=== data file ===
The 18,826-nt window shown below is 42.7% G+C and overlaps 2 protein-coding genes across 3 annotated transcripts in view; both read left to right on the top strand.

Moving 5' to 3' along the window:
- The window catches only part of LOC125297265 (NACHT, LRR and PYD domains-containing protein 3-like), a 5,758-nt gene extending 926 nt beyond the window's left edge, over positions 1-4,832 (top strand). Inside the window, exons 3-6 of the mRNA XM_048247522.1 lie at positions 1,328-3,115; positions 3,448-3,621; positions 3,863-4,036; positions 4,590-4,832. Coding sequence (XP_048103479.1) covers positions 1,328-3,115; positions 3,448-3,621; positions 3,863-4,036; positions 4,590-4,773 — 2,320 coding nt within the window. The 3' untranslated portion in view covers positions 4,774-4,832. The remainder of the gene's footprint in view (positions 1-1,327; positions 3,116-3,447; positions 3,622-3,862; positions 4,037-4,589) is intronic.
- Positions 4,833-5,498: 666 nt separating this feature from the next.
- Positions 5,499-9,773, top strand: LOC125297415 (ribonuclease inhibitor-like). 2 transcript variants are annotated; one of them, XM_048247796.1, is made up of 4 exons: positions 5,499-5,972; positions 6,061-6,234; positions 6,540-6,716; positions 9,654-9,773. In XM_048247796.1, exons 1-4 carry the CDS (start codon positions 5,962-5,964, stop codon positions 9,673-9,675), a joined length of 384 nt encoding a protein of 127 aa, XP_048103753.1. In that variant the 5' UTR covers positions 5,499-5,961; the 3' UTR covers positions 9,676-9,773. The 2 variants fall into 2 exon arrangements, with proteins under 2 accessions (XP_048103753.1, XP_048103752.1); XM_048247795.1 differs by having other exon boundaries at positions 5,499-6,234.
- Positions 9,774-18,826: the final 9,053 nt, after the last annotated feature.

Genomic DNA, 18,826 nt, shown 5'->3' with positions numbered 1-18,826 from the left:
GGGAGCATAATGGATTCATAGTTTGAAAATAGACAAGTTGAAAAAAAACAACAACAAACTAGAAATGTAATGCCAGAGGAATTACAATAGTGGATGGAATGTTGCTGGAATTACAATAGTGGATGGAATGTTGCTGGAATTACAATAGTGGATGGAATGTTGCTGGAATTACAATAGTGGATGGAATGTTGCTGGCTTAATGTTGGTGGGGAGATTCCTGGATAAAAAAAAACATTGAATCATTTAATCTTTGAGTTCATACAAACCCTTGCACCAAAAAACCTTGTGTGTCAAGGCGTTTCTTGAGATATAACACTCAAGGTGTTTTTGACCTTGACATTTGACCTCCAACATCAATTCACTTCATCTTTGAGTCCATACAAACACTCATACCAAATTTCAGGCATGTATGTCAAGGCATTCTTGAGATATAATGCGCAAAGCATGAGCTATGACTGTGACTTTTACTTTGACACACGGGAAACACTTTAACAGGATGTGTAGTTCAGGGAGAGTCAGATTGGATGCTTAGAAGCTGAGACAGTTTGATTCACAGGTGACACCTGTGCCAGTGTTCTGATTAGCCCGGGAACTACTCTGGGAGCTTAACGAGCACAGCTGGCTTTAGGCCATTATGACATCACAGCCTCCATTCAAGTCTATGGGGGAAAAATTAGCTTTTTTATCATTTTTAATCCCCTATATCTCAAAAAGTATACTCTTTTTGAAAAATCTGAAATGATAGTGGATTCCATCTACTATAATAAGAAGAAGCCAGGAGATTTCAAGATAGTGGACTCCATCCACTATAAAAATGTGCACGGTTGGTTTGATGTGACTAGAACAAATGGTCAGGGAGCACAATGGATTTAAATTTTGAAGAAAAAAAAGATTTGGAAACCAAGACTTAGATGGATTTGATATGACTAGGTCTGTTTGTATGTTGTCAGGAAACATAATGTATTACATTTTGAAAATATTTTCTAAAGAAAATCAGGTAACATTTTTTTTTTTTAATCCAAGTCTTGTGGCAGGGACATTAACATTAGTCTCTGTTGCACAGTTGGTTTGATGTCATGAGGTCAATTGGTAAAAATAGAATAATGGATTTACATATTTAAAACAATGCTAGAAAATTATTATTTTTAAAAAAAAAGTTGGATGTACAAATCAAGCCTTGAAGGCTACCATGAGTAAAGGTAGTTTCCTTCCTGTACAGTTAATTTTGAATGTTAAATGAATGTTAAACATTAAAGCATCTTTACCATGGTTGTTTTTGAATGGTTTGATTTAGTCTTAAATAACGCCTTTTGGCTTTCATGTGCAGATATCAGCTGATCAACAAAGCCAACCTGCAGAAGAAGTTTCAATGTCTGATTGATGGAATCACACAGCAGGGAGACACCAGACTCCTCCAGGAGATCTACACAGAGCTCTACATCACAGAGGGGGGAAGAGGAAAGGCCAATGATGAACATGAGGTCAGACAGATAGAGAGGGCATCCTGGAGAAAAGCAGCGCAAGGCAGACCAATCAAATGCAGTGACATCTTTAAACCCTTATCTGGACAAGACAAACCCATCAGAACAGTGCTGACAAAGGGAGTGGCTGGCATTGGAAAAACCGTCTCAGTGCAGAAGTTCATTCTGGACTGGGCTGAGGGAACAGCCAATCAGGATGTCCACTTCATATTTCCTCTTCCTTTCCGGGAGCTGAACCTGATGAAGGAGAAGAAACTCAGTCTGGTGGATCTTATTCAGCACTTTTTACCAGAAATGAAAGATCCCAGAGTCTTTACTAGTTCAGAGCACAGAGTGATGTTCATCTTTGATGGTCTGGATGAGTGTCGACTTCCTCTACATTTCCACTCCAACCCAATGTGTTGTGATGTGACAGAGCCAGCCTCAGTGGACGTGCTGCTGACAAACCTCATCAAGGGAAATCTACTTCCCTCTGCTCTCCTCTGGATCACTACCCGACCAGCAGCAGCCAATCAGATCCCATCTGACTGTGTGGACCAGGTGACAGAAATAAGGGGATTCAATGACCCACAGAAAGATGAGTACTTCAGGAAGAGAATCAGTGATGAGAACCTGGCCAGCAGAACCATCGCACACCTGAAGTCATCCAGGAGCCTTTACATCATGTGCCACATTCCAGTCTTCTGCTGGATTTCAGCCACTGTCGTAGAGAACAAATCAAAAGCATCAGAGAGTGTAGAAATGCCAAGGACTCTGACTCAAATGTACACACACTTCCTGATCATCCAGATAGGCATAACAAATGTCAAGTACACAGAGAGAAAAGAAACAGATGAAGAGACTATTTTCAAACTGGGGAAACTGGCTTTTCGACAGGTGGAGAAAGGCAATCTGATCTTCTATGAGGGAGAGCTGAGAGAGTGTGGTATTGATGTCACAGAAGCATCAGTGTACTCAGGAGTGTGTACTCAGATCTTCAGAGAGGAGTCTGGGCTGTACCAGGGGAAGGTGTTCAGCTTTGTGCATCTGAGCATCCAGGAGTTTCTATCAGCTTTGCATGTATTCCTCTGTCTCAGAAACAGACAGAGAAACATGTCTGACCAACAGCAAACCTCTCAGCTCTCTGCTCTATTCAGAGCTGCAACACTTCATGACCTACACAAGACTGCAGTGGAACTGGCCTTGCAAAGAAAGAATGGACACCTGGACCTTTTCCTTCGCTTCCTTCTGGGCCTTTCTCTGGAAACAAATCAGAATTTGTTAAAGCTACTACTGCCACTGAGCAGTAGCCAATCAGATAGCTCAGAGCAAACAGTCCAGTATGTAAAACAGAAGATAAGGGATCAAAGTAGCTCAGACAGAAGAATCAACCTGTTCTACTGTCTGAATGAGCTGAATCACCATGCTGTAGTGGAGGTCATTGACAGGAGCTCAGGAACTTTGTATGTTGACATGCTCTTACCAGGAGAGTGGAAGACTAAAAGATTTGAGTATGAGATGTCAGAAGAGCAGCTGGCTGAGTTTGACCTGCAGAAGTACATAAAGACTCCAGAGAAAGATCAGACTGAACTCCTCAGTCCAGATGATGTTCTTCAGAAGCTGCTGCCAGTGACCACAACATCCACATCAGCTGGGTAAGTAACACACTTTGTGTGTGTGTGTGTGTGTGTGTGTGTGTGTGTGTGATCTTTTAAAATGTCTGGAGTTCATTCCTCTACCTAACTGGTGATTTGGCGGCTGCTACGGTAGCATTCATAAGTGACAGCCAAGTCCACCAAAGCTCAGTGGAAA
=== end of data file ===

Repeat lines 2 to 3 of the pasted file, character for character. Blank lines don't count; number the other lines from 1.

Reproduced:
Moving 5' to 3' along the window:
- The window catches only part of LOC125297265 (NACHT, LRR and PYD domains-containing protein 3-like), a 5,758-nt gene extending 926 nt beyond the window's left edge, over positions 1-4,832 (top strand). Inside the window, exons 3-6 of the mRNA XM_048247522.1 lie at positions 1,328-3,115; positions 3,448-3,621; positions 3,863-4,036; positions 4,590-4,832. Coding sequence (XP_048103479.1) covers positions 1,328-3,115; positions 3,448-3,621; positions 3,863-4,036; positions 4,590-4,773 — 2,320 coding nt within the window. The 3' untranslated portion in view covers positions 4,774-4,832. The remainder of the gene's footprint in view (positions 1-1,327; positions 3,116-3,447; positions 3,622-3,862; positions 4,037-4,589) is intronic.